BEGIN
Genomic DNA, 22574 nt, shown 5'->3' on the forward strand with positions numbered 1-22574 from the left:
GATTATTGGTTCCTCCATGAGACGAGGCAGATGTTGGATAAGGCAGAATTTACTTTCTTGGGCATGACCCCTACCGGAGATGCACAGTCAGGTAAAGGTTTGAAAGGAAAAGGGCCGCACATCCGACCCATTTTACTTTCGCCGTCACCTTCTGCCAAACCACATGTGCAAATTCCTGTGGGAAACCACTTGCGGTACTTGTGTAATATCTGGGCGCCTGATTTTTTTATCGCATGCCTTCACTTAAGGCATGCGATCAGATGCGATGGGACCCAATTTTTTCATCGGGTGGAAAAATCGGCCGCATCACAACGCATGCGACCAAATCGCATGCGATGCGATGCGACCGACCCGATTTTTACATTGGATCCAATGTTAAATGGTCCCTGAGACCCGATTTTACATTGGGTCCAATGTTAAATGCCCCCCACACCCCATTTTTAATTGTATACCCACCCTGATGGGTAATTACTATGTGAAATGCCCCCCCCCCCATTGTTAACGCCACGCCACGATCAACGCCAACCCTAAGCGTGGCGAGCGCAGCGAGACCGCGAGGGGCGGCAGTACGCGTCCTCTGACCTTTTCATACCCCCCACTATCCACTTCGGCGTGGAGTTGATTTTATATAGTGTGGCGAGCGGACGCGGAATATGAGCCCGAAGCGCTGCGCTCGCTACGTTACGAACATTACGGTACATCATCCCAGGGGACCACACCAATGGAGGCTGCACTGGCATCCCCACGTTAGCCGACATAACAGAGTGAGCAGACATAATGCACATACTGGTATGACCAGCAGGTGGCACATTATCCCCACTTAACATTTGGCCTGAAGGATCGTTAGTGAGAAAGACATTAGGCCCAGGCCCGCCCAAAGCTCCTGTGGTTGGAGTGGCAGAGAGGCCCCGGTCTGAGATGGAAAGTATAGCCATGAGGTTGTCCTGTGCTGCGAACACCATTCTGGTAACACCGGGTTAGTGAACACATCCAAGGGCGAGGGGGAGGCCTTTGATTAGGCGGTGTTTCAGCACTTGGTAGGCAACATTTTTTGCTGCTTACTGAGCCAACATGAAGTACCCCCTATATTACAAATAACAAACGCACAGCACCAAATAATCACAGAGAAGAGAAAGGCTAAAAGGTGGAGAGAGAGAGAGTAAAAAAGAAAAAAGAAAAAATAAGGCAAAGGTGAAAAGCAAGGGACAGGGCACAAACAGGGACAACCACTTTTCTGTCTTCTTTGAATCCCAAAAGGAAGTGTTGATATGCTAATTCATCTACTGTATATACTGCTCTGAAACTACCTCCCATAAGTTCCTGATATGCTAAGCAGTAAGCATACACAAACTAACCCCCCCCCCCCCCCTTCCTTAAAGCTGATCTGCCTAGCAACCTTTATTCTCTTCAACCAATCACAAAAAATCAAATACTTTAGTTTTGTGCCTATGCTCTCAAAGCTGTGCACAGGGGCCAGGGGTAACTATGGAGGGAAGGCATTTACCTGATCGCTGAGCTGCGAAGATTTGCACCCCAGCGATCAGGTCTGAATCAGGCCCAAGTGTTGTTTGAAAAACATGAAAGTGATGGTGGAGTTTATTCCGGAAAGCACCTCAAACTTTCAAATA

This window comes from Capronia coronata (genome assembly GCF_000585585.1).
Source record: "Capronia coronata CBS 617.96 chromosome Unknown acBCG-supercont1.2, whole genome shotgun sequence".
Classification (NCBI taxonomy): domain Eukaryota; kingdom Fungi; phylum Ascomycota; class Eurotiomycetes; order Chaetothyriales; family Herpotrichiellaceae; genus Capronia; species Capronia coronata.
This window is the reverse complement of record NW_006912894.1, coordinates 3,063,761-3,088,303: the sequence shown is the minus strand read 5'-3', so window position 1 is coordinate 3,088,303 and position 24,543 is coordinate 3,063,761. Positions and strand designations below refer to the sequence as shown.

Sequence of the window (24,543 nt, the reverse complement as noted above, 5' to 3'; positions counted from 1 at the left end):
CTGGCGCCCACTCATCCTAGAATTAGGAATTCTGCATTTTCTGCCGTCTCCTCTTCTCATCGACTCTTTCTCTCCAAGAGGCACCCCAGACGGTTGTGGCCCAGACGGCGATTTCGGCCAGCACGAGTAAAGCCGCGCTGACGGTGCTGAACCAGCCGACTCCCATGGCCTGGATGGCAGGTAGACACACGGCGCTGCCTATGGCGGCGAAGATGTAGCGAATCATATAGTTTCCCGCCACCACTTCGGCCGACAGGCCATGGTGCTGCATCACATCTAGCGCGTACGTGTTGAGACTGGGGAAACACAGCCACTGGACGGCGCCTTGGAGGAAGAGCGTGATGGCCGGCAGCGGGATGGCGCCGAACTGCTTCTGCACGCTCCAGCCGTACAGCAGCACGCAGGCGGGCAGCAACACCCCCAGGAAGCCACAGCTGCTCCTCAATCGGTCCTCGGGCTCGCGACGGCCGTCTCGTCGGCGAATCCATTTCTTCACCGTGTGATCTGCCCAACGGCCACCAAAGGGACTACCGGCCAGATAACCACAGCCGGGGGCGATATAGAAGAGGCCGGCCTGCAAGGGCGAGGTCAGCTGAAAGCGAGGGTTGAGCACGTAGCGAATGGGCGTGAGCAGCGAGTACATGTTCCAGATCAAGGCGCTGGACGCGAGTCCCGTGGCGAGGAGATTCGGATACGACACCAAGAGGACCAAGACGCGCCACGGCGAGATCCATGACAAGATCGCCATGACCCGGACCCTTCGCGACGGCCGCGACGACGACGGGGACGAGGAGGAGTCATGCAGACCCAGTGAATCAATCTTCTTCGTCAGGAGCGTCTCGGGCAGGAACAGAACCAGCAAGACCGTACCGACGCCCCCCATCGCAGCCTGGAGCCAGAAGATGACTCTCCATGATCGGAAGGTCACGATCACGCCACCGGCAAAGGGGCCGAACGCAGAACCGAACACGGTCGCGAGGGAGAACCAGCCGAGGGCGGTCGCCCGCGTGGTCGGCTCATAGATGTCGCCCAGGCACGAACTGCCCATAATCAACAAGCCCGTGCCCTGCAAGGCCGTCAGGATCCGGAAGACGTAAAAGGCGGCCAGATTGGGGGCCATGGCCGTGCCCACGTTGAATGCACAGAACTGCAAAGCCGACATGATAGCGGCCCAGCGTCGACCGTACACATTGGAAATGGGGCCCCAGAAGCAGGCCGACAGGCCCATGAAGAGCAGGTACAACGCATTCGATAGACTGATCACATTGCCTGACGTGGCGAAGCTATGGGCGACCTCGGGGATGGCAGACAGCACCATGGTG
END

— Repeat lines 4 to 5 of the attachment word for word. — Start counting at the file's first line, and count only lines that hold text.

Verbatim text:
Source record: "Capronia coronata CBS 617.96 chromosome Unknown acBCG-supercont1.2, whole genome shotgun sequence".
Classification (NCBI taxonomy): domain Eukaryota; kingdom Fungi; phylum Ascomycota; class Eurotiomycetes; order Chaetothyriales; family Herpotrichiellaceae; genus Capronia; species Capronia coronata.